Just after 2 p.m., the scheduled time for the protest, large crowds began making their way toward the Russia Day events, which were located in stations spread along the closed-off avenue. Many carried Russian flags rather than politically charged slogans, but chants of “Putin is a thief” and “Change!” echoed across the city center. Police began closing in on the crowds, which were largely peaceful.

When Interior Ministry helicopters flew over the crowds, demonstrators cheered and clapped, some even waving up to the sky as if to greet the pilots.

Monday’s protests were a follow up to the March 26 rallies in which tens of thousands of demonstrators took to the streets in cities and towns across Russia. Thousands were detained, including Navalny and at least 1,000 others in Moscow alone. It was the largest street protest in Russia since 2012, when thousands demonstrated against election fraud after Putin’s reelection.

Russian opposition leader Alexei Navalny, center, his wife, Yulia, and their son, Zahar, talk to police during a May 14 protest in Moscow.
(Ivan Vodopyanov / AFP/Getty Images)

Russia’s energized youth population again made up a bulk of the protesters Monday, just as they had in March demonstrations. Russians between 18 and 22 have surprised the Kremlin with their fierce participation in the anti-corruption movement.

Some young protesters even seemed to arrive with their parents or other adult chaperones. Anna, 16, said she came to Tverskaya with her geography teacher, who is a friend of the family. She didn’t want to give her last name out of fear it would cause problems for her parents. Anna’s father had refused to take her but agreed to let her teacher escort her.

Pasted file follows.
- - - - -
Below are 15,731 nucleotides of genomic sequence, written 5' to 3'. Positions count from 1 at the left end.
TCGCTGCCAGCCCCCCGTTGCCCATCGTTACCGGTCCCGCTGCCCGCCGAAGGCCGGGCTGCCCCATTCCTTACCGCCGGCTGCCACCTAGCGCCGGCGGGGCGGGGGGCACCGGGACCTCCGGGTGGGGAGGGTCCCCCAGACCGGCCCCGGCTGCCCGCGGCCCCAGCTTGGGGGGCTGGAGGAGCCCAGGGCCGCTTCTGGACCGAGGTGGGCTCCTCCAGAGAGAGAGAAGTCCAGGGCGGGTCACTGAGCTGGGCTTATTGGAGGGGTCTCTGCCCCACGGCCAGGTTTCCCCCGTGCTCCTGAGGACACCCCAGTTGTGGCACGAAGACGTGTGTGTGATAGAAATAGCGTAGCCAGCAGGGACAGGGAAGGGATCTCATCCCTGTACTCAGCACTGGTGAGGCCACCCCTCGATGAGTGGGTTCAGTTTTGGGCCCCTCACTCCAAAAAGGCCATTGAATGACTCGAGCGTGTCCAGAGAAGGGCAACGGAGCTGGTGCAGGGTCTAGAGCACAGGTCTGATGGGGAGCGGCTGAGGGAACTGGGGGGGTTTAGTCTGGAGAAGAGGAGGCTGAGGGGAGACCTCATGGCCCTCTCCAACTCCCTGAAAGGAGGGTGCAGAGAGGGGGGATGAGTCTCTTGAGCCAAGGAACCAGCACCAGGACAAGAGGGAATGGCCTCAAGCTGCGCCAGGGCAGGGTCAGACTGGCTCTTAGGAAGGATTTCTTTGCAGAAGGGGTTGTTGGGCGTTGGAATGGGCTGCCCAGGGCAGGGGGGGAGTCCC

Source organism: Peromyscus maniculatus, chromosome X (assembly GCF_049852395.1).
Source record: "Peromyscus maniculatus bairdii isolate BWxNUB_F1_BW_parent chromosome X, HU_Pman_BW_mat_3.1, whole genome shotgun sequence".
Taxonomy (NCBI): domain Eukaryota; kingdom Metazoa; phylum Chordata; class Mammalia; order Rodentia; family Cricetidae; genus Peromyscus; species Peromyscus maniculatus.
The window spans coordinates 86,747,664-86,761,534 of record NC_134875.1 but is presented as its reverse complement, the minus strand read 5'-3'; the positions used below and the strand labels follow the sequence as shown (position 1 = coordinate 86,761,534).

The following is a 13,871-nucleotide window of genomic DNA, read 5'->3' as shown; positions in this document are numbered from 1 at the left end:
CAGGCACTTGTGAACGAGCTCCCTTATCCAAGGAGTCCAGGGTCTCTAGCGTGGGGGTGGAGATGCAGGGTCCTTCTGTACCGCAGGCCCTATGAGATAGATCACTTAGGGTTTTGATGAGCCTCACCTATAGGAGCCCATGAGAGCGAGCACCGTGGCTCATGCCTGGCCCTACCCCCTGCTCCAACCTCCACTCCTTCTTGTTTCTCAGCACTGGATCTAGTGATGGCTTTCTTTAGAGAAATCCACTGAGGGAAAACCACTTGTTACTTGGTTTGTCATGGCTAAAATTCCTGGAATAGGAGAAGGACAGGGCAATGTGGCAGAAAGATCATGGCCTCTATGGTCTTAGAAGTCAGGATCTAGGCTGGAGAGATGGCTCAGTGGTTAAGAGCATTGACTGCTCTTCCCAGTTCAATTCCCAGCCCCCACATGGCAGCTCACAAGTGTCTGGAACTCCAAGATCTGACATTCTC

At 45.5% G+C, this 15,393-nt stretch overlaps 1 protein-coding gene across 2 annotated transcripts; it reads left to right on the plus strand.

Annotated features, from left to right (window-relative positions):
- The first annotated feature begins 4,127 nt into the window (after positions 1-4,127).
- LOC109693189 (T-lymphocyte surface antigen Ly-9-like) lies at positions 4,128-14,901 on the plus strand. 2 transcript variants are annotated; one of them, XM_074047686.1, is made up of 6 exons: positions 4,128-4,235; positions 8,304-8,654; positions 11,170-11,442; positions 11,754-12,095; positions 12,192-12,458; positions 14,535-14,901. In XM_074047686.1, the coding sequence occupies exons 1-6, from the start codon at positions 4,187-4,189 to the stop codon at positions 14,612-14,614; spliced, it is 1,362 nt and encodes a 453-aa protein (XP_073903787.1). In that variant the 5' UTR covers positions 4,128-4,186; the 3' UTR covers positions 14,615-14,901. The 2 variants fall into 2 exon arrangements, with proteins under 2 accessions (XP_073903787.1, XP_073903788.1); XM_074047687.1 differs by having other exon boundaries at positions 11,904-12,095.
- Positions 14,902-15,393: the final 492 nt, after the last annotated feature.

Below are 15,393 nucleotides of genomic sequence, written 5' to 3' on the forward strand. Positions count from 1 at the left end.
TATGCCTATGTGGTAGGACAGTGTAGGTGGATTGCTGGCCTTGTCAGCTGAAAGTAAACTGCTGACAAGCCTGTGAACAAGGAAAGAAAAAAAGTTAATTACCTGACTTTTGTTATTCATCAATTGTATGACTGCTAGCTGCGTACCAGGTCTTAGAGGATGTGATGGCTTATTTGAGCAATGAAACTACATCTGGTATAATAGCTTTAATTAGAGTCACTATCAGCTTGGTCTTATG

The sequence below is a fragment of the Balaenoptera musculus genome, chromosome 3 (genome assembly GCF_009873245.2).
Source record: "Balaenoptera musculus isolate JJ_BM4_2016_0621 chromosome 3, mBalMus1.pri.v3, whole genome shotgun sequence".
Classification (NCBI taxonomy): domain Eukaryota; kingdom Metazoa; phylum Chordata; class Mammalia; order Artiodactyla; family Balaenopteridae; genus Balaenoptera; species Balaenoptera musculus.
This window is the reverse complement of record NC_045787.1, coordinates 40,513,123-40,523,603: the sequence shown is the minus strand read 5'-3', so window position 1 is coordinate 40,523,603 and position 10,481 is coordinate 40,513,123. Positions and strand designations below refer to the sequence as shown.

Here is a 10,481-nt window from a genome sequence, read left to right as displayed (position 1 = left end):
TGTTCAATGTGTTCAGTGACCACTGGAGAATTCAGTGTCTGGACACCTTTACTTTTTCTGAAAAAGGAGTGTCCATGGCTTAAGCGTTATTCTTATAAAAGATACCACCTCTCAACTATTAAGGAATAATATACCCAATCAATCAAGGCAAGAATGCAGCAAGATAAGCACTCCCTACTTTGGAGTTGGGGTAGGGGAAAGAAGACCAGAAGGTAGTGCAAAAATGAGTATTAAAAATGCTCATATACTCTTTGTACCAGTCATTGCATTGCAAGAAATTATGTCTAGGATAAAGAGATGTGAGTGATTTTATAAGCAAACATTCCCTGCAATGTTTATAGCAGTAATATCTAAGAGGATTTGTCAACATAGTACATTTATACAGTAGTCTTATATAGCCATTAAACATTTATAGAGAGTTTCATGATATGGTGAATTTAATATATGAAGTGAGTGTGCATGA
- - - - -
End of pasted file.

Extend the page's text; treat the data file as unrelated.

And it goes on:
“People came out even though it was not sanctioned here,” she said. “The government thinks sanctioning protest will sort of calm us down or something. But look, we still come out. I think this will lead to more protests, a third wave.”

Dozens of those detained on Monday were young, including minors, according to media reports and photos of arrests published on social media.

Initial reports said as many as 5,000 protesters attended Moscow’s demonstrations, although at least one monitoring agency said it was too difficult to get an accurate figure given the confluence with the Russia Day celebrations also happening across the country.

Many came to the protests saying they were fed up with endemic corruption that seemed to begin at the Kremlin.


“We aren’t afraid because we have nothing to lose,” said Roman Egorov, 21, a student from Moscow, who sat perched on a stack of metal crowd-control fences as he videotaped the protests on his iPhone. “People 30 or older, they have more to lose if they get arrested. But for us, we don’t have anything yet. We have to stand up for our rights.”